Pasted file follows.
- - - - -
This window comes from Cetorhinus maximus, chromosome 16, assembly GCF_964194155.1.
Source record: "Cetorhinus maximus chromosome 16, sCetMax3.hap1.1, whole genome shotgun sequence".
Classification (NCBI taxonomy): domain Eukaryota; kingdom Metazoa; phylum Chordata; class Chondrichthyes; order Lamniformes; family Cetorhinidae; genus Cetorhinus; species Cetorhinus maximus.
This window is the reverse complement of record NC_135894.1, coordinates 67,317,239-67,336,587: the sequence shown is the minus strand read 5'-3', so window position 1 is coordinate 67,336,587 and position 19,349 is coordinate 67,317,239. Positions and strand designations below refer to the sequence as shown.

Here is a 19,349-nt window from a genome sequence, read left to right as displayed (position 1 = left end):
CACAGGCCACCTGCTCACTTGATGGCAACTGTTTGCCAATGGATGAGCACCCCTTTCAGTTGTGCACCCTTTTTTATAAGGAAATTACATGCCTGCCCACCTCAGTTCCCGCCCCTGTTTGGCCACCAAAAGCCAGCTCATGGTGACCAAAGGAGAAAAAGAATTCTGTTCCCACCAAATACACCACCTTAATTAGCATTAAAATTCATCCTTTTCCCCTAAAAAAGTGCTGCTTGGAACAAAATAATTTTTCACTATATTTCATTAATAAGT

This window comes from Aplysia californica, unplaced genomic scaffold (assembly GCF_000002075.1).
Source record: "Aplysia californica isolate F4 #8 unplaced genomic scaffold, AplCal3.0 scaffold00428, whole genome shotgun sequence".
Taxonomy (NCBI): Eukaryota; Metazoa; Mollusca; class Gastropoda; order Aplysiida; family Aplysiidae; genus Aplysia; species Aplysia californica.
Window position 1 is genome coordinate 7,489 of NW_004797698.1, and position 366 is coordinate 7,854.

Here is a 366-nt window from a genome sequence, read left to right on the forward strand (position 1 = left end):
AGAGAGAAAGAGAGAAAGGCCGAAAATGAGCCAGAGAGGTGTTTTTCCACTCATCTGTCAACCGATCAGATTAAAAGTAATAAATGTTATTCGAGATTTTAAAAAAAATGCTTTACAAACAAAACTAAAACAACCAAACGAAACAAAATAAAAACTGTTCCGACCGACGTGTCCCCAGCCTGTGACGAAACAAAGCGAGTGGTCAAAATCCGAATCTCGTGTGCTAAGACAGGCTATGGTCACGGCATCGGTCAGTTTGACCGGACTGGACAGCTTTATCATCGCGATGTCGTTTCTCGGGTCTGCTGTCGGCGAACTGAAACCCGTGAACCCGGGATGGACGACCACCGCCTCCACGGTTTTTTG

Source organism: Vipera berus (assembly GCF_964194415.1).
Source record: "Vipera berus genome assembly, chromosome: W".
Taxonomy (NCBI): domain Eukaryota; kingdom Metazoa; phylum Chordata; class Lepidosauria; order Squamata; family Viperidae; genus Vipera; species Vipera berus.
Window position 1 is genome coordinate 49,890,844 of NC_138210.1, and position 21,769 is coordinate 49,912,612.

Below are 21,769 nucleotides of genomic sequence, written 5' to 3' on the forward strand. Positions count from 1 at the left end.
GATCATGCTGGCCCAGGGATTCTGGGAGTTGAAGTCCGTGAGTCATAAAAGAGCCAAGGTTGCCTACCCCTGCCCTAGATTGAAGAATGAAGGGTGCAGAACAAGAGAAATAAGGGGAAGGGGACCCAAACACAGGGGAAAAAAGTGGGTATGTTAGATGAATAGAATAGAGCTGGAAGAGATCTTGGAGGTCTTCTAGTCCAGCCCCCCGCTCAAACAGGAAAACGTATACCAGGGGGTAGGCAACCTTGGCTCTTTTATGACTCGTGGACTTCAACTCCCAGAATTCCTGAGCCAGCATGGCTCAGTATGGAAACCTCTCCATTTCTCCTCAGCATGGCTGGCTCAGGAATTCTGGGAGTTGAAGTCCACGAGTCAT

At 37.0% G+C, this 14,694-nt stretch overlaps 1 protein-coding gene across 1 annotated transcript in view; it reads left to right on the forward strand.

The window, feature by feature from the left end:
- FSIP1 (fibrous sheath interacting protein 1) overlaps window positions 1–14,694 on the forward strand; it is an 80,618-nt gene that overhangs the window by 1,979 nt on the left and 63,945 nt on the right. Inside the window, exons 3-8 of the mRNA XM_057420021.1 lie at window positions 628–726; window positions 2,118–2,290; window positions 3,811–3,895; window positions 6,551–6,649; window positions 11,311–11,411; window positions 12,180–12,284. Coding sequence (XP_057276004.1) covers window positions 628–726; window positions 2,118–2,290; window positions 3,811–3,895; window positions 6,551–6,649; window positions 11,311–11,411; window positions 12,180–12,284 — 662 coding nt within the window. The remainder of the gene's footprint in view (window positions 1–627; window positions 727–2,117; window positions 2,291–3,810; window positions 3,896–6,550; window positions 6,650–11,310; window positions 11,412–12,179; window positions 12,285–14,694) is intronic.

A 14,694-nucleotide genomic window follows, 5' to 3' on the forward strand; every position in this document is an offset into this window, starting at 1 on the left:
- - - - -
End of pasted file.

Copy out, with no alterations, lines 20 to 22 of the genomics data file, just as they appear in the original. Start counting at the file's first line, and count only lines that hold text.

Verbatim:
The window, feature by feature from the left end:
- FSIP1 (fibrous sheath interacting protein 1) overlaps window positions 1–14,694 on the forward strand; it is an 80,618-nt gene that overhangs the window by 1,979 nt on the left and 63,945 nt on the right. Inside the window, exons 3-8 of the mRNA XM_057420021.1 lie at window positions 628–726; window positions 2,118–2,290; window positions 3,811–3,895; window positions 6,551–6,649; window positions 11,311–11,411; window positions 12,180–12,284. Coding sequence (XP_057276004.1) covers window positions 628–726; window positions 2,118–2,290; window positions 3,811–3,895; window positions 6,551–6,649; window positions 11,311–11,411; window positions 12,180–12,284 — 662 coding nt within the window. The remainder of the gene's footprint in view (window positions 1–627; window positions 727–2,117; window positions 2,291–3,810; window positions 3,896–6,550; window positions 6,650–11,310; window positions 11,412–12,179; window positions 12,285–14,694) is intronic.

A 14,694-nucleotide genomic window follows, 5' to 3' on the forward strand; every position in this document is an offset into this window, starting at 1 on the left: